The contributions of the late Dr Des McGrath to the specialty of psychiatry in this country were enormous
I was deeply saddened to read of the death of Dr Sean Desmond (Des) McGrath, a distinguished psychiatrist who will be familiar to many readers. McGrath was Medical Director of St John of God Hospital in Stillorgan, where he first took up a post in the mid1950s. He retired in the 1990s and died in September 2021, in his 100th year.
McGrath was a remarkable person. Over the course of his long career, psychiatry in Ireland changed dramatically, and McGrath was a key part of that shift over several decades. To appreciate the context, it is useful to remember that these were times of radical transformation in the Irish mental health system.
At national level, the number of inpatients across the country fell from 19,801 in 1963, to a relatively low total of 4,256 in 2001. The nature of service provision also changed, not least because the independent sector developed considerably from the middle of the 20th Century onwards. St John of God Hospital and McGrath were key agents of that change.
St John of God Hospital has a long, distinguished history. The Brothers of St John of God first established a private psychiatric hospital in Stillorgan, Co Dublin in 1882. The Order already had an extensive history of assisting the mentally ill in France and elsewhere, so this was not an entirely new departure for them.
The Stillorgan hospital progressed well from the outset.
It was recognised by the Royal Medico-Psychological Association (RMPA) in 1926. In 1950, the hospital hosted a prestigious three-day psychiatric congress, including an official RMPA meeting. Six years later, it became the first psychiatric hospital in Ireland to introduce the “open-door system”. This involved according greater liberty to patients, expanding occupational and recreational therapies, and increasing group activities. The new system met with notable success.
When McGrath took up a post at St John of God in 1955, the hospital had just 132 admissions per year. McGrath, however, proved to be an outstanding clinician, trainer, and service developer, and he consolidated St John of God Hospital as a pioneer in teaching and developing psychiatry in Ireland and beyond. By the time McGrath retired in the 1990s, the hospital had approximately 1,750 admissions per year.
By 1997, there were 210 beds at the hospital, including inpatient provision for the innovative Cluain Mhuire community mental health service. The Inspector of Mental Hospitals noted that “the quality of inpatient accommodation at St John of God was very high and continuous improvements were being made”. The hospital developed speciality services in addictions, adolescent mental health, eating disorders, psychiatry of later life, psychosis, stress management, wellness and recovery programmes, and programmes for mindfulness and relaxation.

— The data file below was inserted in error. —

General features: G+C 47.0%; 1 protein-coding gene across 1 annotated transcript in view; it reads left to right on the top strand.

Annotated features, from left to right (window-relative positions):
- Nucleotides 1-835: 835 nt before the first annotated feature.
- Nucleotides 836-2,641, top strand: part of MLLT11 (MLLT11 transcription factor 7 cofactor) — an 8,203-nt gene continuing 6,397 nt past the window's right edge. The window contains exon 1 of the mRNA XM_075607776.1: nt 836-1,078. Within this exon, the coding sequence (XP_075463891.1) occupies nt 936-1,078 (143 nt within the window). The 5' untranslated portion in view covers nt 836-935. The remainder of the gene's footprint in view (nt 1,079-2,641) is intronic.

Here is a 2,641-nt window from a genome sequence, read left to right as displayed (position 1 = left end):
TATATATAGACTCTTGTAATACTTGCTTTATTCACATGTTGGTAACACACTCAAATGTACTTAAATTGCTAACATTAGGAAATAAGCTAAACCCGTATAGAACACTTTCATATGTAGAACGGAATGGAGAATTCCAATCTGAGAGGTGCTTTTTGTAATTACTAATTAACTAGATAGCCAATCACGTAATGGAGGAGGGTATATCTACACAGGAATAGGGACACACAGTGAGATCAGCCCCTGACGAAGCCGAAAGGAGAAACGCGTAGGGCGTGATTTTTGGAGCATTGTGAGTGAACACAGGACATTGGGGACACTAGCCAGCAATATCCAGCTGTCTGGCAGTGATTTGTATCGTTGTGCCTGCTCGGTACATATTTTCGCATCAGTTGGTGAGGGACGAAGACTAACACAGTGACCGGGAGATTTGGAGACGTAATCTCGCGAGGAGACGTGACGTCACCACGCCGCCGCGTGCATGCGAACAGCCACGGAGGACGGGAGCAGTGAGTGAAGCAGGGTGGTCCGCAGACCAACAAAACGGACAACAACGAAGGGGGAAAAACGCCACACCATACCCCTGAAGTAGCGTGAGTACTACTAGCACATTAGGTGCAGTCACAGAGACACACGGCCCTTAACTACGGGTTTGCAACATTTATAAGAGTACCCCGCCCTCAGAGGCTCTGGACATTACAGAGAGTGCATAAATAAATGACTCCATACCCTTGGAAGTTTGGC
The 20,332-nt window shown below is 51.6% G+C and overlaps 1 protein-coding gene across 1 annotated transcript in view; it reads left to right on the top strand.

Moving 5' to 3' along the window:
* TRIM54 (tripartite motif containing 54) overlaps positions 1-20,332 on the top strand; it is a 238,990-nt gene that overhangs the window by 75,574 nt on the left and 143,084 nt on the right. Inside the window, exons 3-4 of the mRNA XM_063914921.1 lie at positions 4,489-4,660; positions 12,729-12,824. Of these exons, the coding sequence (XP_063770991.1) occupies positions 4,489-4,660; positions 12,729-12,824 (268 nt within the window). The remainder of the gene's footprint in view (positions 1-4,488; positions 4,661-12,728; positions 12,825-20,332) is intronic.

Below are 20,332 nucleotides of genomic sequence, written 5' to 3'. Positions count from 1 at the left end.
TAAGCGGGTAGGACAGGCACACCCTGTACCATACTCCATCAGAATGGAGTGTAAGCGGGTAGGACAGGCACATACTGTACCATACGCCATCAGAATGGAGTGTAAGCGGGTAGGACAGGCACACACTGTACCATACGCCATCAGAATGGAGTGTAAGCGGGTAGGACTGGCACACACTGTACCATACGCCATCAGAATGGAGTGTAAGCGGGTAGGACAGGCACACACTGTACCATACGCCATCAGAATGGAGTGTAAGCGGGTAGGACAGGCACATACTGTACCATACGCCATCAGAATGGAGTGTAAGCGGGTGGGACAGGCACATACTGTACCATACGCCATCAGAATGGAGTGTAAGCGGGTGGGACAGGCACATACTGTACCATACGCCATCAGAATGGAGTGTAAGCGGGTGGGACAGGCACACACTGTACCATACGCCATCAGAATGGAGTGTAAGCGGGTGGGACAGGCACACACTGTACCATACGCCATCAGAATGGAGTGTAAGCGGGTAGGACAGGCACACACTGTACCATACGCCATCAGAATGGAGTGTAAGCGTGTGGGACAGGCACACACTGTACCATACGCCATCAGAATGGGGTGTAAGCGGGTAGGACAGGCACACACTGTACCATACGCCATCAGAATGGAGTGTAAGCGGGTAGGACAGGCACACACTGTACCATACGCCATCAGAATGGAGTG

McGrath was central to many of these changes, but his contributions to the development of psychiatry extend well beyond the hospital that he led so skilfully. I would like to draw attention to a book that he co-edited in 1963, titled The Priest and Mental Health, as just one example of his broader contributions. Published by Alba House in New York, this remarkable volume was edited by the Reverend E F O’Doherty, UCD Professor of Logic and Psychology, and McGrath. It richly merits renewed attention today.
The volume opens with an introduction by John C McQuaid, Archbishop of Dublin and Primate of Ireland. McQuaid points out that “St Thomas, in dealing with the passions, treats them as passiones animae, the passions of the soul. That, I submit, is the most fundamental concept of true psychotherapy”.
Further contributions to the book focus on “the priest and mental health” (O’Doherty), “diseases of the mind” (Professor John Dunne), “early symptoms of psychological disorders” (McGrath), and “child psychiatry” (Dr John J Stack). There is a strong religious dimension to certain chapters, looking at “psychoanalysis, psychotherapy, and spiritual direction”, “confessional problems of the mentally ill”, and “the mental hospital chaplain”.
There are also considerations of “marriage problems”, “alcoholism”, and “the problem of scruples”, among other issues Perhaps the most interesting contribution comes from McGrath himself, where he explores “current developments in psychiatry”. McGrath writes in detail about novel physical and pharmacological treatments, as well as the “open door system” and day hospitals. He finishes by drawing attention to the centrality of the patient, who lies at the very heart of care: “If the individual and his personal problems are lost sight of, no amount of physical or pharmacological treatment will be effective.”
This sentiment is a fitting reflection of a life that was devoted to caring for the mentally ill, training a new generation of psychiatrists, and improving our understanding of mental ill-health. McGrath’s contributions were enormous. Irish
psychiatry is profoundly in his debt.
Prof Brendan Kelly is Professor of Psychiatry in Trinity College Dublin and author of Hearing Voices: The History of Psychiatry in Ireland (Irish Academic Press).
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